If you’re still hungry, drop in at Jelly Modern Doughnuts. It is packed with locals buying Maple Bacon,
a favorite flavor, by the dozen. Permit yourself to indulge, as these artisan treats are made with locally sourced, organic ingredients.
History, Art and Views
The Glenbow Museum is the place to learn about Western Canada’s Native cultures in an innovative way, with evocative symbolic artifacts and interactive displays.
Calgary is rich in art galleries, both artist-run and commercial. Art Central is a community of 50 artist studios, galleries and cafes. If your visit coincides with its First Thursday celebration, held on the first Thursday of each month from 5-9 p.m., you will be treated to live music, art demonstrations and an insider’s tour.
Ride the elevator to the Observation Deck at the top of the Calgary Tower for an awesome view of the majestic Canadian Rockies in the distance. Touristy, yes, but definitely camera-worthy.
Each July, this now-cosmopolitan city on the prairie pays homage to its rural roots when it hosts the Calgary Stampede (2012 is the Stampede’s centennial year). The Stampede is a spectacular celebration of all things Western—an unforgettable experience, even if you are not partial to calf roping and steer wrestling. This early summer extravaganza, “The Greatest Outdoor Show on Earth,” takes over the city for ten days, as an international crowd arrives ready to party. Each day starts with a free chuck wagon-style pancake breakfast, served at a different downtown location. Parades, concerts, and merriment do not end until well past midnight.
Though Stampede is a major draw, the event calendar is full year round. Each August, the city hosts Taste of Calgary, where a mouth-watering display of Alberta edibles is served up at a reasonable price. Another summer event, the Calgary International Reggae Festival (better known as ReggaeFest), brings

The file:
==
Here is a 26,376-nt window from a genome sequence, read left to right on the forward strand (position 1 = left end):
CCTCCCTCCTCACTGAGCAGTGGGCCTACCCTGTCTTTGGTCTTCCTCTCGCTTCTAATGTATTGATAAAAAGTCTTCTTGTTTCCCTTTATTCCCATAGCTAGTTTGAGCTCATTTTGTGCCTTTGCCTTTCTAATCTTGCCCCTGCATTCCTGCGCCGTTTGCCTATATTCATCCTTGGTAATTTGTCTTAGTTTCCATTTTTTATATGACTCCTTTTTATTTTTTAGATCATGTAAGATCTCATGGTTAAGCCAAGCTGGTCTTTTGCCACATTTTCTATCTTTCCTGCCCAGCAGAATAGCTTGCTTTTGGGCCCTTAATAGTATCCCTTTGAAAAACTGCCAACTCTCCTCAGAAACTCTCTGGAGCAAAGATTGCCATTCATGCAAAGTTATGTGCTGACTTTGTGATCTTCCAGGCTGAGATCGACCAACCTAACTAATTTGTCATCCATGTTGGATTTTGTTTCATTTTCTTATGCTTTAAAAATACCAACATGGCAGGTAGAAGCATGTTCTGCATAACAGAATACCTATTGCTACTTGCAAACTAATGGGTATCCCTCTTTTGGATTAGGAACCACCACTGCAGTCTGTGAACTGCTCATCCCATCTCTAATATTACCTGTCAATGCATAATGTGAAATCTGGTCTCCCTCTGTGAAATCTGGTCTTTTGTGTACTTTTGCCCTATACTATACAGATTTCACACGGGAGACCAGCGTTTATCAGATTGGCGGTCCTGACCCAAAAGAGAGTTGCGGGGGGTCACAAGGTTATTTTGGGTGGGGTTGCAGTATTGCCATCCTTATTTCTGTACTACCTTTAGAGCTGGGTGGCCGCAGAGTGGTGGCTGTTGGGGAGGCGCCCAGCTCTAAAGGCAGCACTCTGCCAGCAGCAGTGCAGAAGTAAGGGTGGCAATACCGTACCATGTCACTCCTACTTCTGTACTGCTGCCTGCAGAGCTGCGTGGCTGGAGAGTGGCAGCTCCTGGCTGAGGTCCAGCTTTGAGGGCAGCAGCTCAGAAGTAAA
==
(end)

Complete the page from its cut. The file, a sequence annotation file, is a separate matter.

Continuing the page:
an unlikely sea of dreadlocks to the Rockies. In mid-winter, you’ll want to be in town for The High Performance Rodeo, a month-long celebration of theatre, dance, music and comedy. Free outdoor dance parties, where ice sculptures will surround you and hot cocoa will warm you, are not to be missed.
Getting Around Calgary
A light rail and comprehensive bus system will get you anywhere you want to go efficiently, costing $2.75 for a single ride. The C-Train light rail is free in the downtown zone. Calgary is a cycling town, and demonstrates its biker-friendly side
during the 10-day Cyclepalooza each June, which aims to attract, encourage and embrace new and veteran bikers. At the Eau Claire Mall, located downtown just next to Prince’s Island Park, you will find many locals busily repairing their bikes at the volunteer-run Good Life Community Bicycle Shop. It is a bicycle resource center where workshops and education classes are held free of charge, and a well-stocked repair center is available to all. Bikes can be rented in the Eau Claire Mall at Eau Claire Rapid Rent during warmer months, so you can pedal like a local during your stay.
Hotel Arts is a 175-room art-filled hotel that offers luxury accommodations in the heart of Calgary. If you want to keep in shape while on your vacation, book the Hot Yoga package, which includes a terrific yoga class at the studio next door. Even if you don’t stay here, drop by the Raw Bar for a locally inspired cocktail, where patrons sip their martinis by the heated outdoor pool.
How to Get Here
Air Canada flies non-stop twice each day from SFO to Calgary in 2 and ½ hours. Airport Shuttle Express will take you to most downtown hotels in minutes for $15. Visit Calgary is a great resource for planning your trip.